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Is North Korea open to travelers? No, but it may also depend on China

In 2008, the national anthems of North Korea and the United States rang out throughout the East Pyongyang Grand Theater, echoing hopes of a thawing relationship between the countries.

The curtain has long since closed on these hopes.

The historic concert, performed by the New York Philharmonic, is one of Mark Edward Harris’ favorite moments during his 10 voyages to the ‘Hermit Kingdom’.

Harris, a Los Angeles-based photographer, told CNBC he hopes to return to North Korea soon.

Covid holdouts in Asia – like Japan and Hong Kong – have eased border restrictions, but North Korea is expected to stick to its rules firmly.

The New York Philharmonic performs in Pyongyang, North Korea on February 26, 2008.

Mark Edward Harris | News from Getty Images | Getty Images

In addition, the reopening of North Korea depends on two countries – China and Russia. Travelers wishing to visit it often have to enter through them.

Even if North Korea were to open tomorrow, “there is no option available,” said Simon Cockerell, general manager of Koryo Tours, which specializes in North Korean tourism. He referred to the ongoing conflict between Russia and Ukraine and China’s strict border closures.

The reopening of North Korea’s border “depends entirely on” how China reopens to foreign travelers, said Rowan Beard, tour manager at Young Pioneer Tours.

“The majority of tourists traveling to North Korea go straight through China,” he said.

Unless China issues tourist visas or allows tourists to transit, it will be impossible for Chinese-based westerners to travel to Pyongyang, agreed Rayco Vega, general manager of travel agency KTG Tours.

The demand never stopped

Even as North Korea retreated into its shell during the pandemic, demand for visits never waned, according to multiple travel agencies.

“There’s always been solid demand, and maybe it’s still pent-up at this point,” Cockerell said.

North Korean tours account for more than 90% of Koryo’s earnings, he said.

A performance at the Mangyongdae School Children’s Palace in Pyongyang, North Korea.

Mark Edward Harris | News from Getty Images | Getty Images

Beard agreed, saying travelers still send requests to visit North Korea.

“I get emails every day from those asking if North Korea has reopened and if they can go,” he said. “They’re on the waiting list and once it’s open again, it’s first come, first served.”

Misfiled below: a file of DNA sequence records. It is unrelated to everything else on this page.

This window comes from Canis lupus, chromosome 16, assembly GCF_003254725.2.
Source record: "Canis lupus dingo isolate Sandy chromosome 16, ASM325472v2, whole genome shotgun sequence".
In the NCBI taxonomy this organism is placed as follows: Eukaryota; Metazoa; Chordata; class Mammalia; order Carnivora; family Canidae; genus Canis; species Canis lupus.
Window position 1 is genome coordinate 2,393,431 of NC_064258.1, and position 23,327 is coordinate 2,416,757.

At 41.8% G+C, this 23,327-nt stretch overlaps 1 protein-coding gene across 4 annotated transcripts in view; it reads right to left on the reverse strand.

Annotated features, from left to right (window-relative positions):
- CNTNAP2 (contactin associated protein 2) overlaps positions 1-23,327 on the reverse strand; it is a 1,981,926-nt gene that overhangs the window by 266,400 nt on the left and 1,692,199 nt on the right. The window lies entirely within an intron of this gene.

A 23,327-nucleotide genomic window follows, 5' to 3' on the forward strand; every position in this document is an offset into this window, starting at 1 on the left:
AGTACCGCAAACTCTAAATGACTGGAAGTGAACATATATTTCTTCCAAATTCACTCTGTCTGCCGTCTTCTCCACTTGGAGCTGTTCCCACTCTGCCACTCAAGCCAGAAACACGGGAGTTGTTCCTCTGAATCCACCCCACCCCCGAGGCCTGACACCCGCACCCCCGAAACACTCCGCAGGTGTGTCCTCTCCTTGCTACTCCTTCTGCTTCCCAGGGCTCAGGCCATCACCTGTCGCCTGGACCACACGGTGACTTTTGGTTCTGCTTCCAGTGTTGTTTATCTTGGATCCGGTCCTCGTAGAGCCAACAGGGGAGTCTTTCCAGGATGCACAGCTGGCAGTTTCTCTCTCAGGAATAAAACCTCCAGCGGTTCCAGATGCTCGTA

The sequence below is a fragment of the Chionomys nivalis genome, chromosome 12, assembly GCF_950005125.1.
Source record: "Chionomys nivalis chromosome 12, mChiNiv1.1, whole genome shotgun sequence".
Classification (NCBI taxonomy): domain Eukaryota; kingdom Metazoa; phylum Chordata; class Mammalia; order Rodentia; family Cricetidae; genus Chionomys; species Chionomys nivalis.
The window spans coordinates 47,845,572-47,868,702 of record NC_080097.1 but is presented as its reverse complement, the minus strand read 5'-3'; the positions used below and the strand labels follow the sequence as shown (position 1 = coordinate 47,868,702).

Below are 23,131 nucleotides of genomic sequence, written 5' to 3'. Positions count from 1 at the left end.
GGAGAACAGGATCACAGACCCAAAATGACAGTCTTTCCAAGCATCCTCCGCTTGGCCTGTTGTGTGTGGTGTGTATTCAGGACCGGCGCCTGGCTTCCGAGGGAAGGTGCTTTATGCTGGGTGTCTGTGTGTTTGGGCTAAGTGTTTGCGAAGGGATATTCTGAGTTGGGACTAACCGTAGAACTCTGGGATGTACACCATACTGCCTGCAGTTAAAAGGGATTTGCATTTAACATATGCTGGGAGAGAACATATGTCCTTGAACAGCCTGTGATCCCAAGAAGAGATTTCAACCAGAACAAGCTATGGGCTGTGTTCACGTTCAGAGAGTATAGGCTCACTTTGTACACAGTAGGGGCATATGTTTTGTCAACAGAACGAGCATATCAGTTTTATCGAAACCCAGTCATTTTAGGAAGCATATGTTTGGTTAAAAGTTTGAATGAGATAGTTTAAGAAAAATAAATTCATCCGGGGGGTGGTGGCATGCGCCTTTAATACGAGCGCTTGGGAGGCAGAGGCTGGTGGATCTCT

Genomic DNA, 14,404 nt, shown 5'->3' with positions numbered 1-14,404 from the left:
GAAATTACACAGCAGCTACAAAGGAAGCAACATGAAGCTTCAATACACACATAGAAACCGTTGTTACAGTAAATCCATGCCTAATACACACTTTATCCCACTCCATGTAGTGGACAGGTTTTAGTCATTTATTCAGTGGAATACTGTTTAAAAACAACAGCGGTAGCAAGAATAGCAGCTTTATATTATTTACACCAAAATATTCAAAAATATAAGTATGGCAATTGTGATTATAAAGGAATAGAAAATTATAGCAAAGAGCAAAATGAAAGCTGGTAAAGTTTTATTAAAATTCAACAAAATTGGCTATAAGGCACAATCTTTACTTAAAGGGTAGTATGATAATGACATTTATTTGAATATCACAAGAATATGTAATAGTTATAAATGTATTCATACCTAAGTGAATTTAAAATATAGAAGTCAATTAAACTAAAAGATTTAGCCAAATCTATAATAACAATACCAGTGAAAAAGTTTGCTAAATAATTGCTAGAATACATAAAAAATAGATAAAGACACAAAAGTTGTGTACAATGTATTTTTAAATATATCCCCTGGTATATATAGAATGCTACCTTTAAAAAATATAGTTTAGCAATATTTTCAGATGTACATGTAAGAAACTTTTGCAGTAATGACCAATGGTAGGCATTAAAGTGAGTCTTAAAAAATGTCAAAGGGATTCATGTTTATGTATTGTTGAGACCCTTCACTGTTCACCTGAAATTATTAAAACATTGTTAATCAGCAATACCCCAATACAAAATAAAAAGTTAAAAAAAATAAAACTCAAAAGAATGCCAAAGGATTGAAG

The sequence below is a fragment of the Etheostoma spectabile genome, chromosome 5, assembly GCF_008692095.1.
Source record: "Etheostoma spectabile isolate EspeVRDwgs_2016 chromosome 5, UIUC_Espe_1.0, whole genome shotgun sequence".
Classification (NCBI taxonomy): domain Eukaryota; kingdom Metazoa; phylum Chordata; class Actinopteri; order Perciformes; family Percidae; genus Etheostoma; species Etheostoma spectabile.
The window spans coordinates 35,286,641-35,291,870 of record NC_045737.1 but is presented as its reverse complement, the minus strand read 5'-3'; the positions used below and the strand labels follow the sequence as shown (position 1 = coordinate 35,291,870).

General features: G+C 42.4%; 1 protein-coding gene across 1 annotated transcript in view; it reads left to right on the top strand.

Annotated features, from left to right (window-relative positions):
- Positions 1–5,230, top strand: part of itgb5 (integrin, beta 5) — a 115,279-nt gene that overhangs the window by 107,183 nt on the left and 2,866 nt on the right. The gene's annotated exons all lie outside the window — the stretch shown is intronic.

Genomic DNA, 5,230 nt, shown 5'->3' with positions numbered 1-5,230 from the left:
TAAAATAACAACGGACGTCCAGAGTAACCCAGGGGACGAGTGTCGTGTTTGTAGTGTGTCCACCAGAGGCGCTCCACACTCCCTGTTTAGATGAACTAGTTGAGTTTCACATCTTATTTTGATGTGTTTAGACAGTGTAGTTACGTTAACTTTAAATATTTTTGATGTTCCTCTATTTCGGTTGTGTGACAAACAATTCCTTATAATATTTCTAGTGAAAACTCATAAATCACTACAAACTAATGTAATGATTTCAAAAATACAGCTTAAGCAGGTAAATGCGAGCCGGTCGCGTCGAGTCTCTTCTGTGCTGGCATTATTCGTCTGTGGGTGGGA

North Korea’s tourism revenue increased by around 400% between 2014 and 2019, according to North Korean analytics database 38 North.

Tours to North Korea accounted for about 75% of his company’s business before the pandemic, Beard said. He organized trips for about 1,200 tourists in 2019, including mostly Australians, British, Canadians, Dutch and Germans, he said.

“We could have taken more, but demand for trips to North Korea was also high in the Chinese market, making flight and train tickets incredibly limited,” he said.

“One of the last countries to let travelers in”

With China still sticking to its zero-Covid strategy, travel agencies who spoke to CNBC estimate North Korea could reopen to foreign tourists in 2024 — or later.

“Our guess is that the DPRK will be one of the last countries to allow travelers in,” Vega said.

Travel brochures on North Korea, Tibet and China at a booth at the CMT travel fair in January 2020.

Marijan Murat | Picture Alliance | Getty Images

“They’re going to take the most conservative line on that,” Cockerell said. “The country also shut down for months because of SARS in 2003 and Ebola in 2015, so they are acting decisively in the face of pandemics.”

He added that a “relaxed, European-style attitude” towards travelers would not materialize anytime soon, and expects strict controls to remain in place even when it reopens.

Beard said he believes North Korea’s reopening will be “an arduous task”, plagued by Covid testing, tracking apps and face mask rules, even if the “rest of the world will have largely moved on”.

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